What do kids think about economics? Watch this video to see elementary, middle and high school students talk about the importance of understanding economics and personal finance principles. You’ll be surprised to see how insightful these kids are when they talk about viewing the world through economic lenses!
The Alfred P. Sloan 2014 Teaching Champion Awardees were recognized at the CEE Visionary Awards for excellence and using innovative teaching methods in their classrooms.
The Alfred P. Sloan Teaching Champion Award aims to promote economic and financial education at the K‐12 level by recognizing teachers who effectively deliver this important content in their classrooms and achieve results.
Since its inception in 1948 the Council for Economic Education has made it its mission to deliver economic education and financial literacy to K-12 students nationwide. In this overview, you’ll see how for the past 65 years the Council has used ever-changing techniques to educate the educators. By equipping teachers with innovative resources, the Council has made great strides in improving the education of economics and personal finance in our schools.
- Iowa Gov. Terry Branstad is considering recommendations made by a team reviewing the state’s current financial literacy courses.
- One suggestion was updating the state’s current standards so that the financial literacy benchmarks would be clearer and more appropriate for measuring mastery. Until these revisions are made, educators will continue having flexibility in how financial literacy is taught.
- Iowa is one of only a handful of states that require financial literacy courses.
According to the Council for Economic Education, while all 50 states and the District of Columbia include economics in their K–12 standards, less than half make economics a required course for graduation. More specifically, only 17 require students to take personal finance courses. While educators spend a lot of energy on STEM courses and other technologies of the future, it would seem equally important to discuss money with students. Not only is money management a necessary adult skill, but poverty can contribute greatly to achievement levels. Schools have an opportunity to teach skills that students may not be receiving at home, but could make a massive difference in curbing generational monetary mismanagement.
As Branstad explained, “Financial skills are essential. Which is why they are included in Iowa’s academic standards. We know our children need to be financially literate in order to have a bright and successful future.”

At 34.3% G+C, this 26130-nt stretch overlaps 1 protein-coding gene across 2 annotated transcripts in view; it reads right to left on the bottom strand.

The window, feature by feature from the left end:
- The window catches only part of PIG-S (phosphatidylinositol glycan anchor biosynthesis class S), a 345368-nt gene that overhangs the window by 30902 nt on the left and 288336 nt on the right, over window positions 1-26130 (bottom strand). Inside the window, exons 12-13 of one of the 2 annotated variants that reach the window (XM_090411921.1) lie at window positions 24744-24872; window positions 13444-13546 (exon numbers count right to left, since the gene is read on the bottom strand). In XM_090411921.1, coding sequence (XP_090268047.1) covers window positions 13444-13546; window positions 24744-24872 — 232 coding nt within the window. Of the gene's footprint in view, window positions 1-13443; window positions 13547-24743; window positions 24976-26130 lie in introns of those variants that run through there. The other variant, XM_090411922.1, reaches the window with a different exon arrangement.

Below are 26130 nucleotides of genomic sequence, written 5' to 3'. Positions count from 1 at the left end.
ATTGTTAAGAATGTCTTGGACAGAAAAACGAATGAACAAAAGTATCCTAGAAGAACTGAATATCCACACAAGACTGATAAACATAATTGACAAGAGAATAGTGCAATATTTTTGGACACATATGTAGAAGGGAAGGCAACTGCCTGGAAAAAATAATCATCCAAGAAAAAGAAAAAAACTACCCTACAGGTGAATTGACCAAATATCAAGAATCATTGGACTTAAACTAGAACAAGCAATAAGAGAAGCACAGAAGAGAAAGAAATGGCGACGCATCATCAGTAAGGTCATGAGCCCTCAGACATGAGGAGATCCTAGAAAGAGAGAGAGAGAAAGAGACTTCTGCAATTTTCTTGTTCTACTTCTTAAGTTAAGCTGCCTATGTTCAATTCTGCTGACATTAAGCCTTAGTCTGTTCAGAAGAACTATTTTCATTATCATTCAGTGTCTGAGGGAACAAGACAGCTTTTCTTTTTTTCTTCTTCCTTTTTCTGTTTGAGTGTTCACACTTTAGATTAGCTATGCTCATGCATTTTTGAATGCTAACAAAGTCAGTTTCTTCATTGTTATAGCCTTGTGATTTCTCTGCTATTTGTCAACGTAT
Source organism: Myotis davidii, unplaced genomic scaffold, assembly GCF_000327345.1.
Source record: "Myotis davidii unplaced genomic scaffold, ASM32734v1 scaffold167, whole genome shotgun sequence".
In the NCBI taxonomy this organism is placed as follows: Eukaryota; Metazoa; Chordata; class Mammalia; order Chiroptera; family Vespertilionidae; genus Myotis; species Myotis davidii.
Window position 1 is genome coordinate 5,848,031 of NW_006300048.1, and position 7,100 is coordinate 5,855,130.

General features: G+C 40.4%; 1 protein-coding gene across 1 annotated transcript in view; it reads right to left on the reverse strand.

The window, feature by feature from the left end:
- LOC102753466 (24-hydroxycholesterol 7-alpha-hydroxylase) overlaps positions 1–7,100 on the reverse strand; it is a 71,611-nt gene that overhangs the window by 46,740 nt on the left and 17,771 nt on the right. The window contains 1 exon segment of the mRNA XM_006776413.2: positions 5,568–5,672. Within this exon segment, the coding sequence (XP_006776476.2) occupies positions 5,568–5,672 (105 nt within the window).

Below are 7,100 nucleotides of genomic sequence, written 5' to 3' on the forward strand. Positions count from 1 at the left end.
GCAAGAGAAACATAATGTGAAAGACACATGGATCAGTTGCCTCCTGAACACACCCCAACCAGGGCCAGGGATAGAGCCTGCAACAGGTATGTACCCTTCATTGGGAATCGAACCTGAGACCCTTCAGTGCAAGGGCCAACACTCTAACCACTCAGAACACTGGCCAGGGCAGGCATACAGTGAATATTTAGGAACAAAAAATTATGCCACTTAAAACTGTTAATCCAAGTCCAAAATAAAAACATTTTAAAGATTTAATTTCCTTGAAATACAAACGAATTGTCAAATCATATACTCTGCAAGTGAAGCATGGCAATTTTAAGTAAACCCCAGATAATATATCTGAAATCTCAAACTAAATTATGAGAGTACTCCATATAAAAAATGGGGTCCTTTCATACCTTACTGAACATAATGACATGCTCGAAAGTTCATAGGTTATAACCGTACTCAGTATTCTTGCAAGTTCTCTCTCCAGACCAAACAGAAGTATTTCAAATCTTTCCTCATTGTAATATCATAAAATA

CEE’s Blog Series on Teaching Techniques delivers teaching ‘best practices’ from practitioners in the field. These K-12 teachers from all over the United States present their proven tactics and techniques that keep their students interested and engaged in learning economics and personal finance concepts and lessons. Part 8 of 8.
Lisa Bender from Southern Garret High School in Oakland, Maryland, has spent her career teaching economics fusing it with her other passion, immersive technology for the classroom. For her, economics lessons come alive when they are paired with the ground breaking information found on web portals and discovered with easy to use platforms such as tablets. With these tools, Ms. Bender is able to teach complementary lessons on economics and digital citizenship by showing students what tools to use and how to use them responsibly.
This completes CEE’s new Blog Series, Teaching Techniques: Classroom Innovation on Economic Education. Keep checking back for more weekly updates on our blog!
CEE’s Blog Series on Teaching Techniques delivers teaching ‘best practices’ from practitioners in the field. These K-12 teachers from all over the United States present their proven tactics and techniques that keep their students interested and engaged in learning economics and personal finance concepts and lessons. Part 7 of 8.
Mary Neely from Orchard Grove Elementary in Frederick, Maryland, incorporated singing into her classroom help her students to grasp economics concepts. By serving as an example of combining music and economics, Ms. Neely inspired students (singers and non-singers alike) to create their own individual pieces of music, using concepts they learned and implementing them their own way, proving that they understood what was taught.
Stay tuned for the next edition of CEE’s new Blog Series, Teaching Techniques: Classroom Innovation on Economic Education on August 27th, 2014.